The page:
Bernard Yack. The Longing for Total Revolution: Philosophic Sources of Social Discontent from Rousseau to Marx and Nietzsche. Princeton, N. J.: Princeton University Press, 1986. Pp. Xvii + 390. $35.00 (cloth).

[Review in Ethics: An International Journal of Social, Political, and Legal Philosophy, volume 98 (1988): p. 860]

Total revolution is "the complete transformation of the spirit of individuals and social institutions, which political revolution fails to achieve," to be brought about by change in "some special sphere of social interaction that shapes the character of interaction throughout the entire society, and which our actions can influence" (p. 124). For the past two hundred years many European intellectuals have longed for such a revolution, a longing Yack labels "left Kantian." Left Kantians demand that man's humanity, defined as autonomy, be realized in the external world. For Yack's purposes the original left Kantian was Friedrich Schiller. Carrying on left Kantian concerns have been the young Hegel, the left Hegelians, Marx, Nietzsche, and the twentieth century critical theorists. Preoccupation with the allegedly dehumanizing nature of modern institutions was allowed by two conceptual innovations, the first of which, originally made by Rousseau but introduced into Germany in a modified form by Kant, is the idea that 'human' is a term of distinction among men, not a species characteristic distinguishing man from animals. In Kant's hands this became the dichotomy of human freedom and natural necessity. The other innovation was one variant of the historicism which became popular in Germany in the nineteenth century: the belief that social phenomena are parts of historically specific social wholes permeated by a common spirit. The first innovation led (despite Kant) to the views that institutions should cultivate and embody human freedom and that man is dehumanized by institutions that fail to do so. The second set of beliefs gave hope that man could realize his humanity by transforming his institutions. In particular, the example of ancient Greece proved that the dehumanization caused by modern institutions was the result not of the human condition as such but of institutions that had been historically made and could therefore be unmade.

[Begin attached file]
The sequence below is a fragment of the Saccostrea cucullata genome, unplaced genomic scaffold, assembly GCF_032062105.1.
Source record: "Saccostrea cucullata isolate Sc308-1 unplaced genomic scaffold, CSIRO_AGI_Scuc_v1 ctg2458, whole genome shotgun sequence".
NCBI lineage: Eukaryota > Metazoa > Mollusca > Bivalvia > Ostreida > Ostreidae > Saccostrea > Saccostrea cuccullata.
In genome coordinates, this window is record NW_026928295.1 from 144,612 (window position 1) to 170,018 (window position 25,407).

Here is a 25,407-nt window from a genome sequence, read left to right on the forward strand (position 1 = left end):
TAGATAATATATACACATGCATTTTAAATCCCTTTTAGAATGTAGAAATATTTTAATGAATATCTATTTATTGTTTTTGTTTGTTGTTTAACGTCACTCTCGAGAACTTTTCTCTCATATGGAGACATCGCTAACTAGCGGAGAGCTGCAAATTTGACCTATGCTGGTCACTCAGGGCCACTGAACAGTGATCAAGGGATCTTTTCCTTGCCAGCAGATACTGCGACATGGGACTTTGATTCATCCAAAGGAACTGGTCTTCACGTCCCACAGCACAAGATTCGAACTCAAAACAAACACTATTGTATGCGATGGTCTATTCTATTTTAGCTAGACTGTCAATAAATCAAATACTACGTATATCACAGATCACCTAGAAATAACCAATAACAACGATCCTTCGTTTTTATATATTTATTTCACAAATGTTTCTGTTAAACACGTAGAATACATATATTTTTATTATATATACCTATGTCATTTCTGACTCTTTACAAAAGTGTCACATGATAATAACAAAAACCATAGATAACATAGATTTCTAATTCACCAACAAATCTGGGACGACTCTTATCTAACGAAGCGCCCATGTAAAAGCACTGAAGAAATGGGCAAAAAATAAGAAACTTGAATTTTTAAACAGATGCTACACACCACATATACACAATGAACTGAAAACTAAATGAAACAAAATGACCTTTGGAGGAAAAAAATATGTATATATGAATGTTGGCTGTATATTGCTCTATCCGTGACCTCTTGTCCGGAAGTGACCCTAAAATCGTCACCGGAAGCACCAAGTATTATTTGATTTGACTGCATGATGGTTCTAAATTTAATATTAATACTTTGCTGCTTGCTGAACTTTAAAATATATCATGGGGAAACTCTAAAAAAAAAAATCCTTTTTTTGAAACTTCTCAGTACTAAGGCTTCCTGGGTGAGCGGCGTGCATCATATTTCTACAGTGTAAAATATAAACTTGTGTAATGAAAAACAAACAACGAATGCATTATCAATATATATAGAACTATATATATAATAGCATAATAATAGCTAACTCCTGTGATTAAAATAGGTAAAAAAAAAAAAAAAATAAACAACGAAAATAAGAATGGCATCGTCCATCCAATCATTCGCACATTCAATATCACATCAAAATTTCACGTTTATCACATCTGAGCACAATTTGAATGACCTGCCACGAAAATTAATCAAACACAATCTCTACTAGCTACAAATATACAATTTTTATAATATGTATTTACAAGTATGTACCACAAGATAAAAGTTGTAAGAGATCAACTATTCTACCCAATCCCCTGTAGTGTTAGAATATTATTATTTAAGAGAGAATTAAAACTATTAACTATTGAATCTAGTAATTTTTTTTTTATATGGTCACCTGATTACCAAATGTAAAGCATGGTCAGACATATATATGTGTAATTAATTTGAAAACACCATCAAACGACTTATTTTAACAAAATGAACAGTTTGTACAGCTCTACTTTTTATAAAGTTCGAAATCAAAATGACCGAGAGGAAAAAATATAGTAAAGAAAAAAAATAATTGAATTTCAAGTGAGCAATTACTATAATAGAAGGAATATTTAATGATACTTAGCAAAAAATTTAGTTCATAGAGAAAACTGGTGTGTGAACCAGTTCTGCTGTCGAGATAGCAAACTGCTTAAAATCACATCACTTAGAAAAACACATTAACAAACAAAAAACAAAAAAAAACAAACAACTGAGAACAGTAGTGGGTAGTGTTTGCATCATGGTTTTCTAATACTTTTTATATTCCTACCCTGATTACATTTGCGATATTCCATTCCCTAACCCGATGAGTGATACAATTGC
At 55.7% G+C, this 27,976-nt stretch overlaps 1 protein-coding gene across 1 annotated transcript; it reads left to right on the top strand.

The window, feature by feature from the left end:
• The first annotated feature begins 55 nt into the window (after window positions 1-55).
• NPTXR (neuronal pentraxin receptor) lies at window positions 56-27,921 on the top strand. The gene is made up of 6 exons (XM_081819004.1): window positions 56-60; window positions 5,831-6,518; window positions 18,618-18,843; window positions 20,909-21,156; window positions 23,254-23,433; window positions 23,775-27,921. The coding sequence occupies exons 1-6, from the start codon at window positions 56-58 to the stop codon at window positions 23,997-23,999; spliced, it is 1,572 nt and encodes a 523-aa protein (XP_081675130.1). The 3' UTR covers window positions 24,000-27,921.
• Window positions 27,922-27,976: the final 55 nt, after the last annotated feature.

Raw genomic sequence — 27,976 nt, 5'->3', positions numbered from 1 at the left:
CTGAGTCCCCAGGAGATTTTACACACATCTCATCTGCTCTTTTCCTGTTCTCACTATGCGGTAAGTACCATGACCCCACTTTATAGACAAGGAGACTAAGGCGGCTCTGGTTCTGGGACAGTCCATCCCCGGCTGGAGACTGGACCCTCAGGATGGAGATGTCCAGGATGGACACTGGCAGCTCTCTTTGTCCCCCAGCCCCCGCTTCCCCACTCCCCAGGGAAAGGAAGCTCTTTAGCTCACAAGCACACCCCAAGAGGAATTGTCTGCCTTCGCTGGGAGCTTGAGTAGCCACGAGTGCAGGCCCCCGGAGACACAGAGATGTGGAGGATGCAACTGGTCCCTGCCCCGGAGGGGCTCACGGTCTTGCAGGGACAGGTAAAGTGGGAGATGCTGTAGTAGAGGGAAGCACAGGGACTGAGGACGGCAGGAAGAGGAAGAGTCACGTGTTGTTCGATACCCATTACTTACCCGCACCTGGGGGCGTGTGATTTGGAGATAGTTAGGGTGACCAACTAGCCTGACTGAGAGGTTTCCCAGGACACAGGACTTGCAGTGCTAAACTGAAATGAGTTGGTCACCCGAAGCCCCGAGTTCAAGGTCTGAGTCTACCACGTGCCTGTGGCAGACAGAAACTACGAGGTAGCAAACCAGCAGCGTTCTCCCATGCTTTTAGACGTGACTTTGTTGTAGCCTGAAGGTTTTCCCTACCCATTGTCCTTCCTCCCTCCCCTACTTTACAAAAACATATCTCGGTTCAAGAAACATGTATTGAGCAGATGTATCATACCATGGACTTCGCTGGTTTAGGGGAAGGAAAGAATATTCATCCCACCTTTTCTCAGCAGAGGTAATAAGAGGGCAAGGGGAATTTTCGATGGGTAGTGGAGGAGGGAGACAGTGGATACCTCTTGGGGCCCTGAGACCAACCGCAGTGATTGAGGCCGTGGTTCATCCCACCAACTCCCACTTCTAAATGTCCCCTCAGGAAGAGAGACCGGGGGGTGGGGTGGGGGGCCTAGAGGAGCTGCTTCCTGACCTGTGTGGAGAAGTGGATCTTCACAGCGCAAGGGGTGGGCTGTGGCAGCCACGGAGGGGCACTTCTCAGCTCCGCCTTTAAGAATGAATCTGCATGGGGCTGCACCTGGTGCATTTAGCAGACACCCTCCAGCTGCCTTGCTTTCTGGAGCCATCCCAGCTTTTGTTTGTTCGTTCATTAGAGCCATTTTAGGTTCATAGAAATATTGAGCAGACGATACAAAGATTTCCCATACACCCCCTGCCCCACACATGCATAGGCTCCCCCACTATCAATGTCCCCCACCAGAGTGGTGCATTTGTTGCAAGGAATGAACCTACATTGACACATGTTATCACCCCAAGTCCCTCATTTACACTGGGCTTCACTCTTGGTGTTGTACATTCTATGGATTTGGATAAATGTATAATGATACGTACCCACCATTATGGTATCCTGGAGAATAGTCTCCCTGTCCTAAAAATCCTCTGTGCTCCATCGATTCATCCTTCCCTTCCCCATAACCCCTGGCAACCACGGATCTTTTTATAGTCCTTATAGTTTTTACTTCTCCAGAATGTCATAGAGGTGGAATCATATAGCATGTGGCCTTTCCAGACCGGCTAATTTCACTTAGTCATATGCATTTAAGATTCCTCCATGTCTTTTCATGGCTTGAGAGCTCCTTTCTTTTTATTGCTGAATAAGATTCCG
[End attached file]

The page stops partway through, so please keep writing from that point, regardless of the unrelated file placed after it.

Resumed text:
Unfortunately the book, although giving evidence of extensive learning, is written in a way that makes reconstruction of the exact reasoning difficult and, as is common in the genre, the issues are discussed in an unnecessarily abstract way. Some of the author's theses, such as those found in his critique of the use of religious analogies in the explanation of revolutionary movements and in his analysis of longing, go beyond the evidence presented and even beyond the domain in which he is working (the history of political thought). But where he does wander into historical sociology or psychology his speculations are thought provoking and intelligent.

Paul Bullen
University of Chicago

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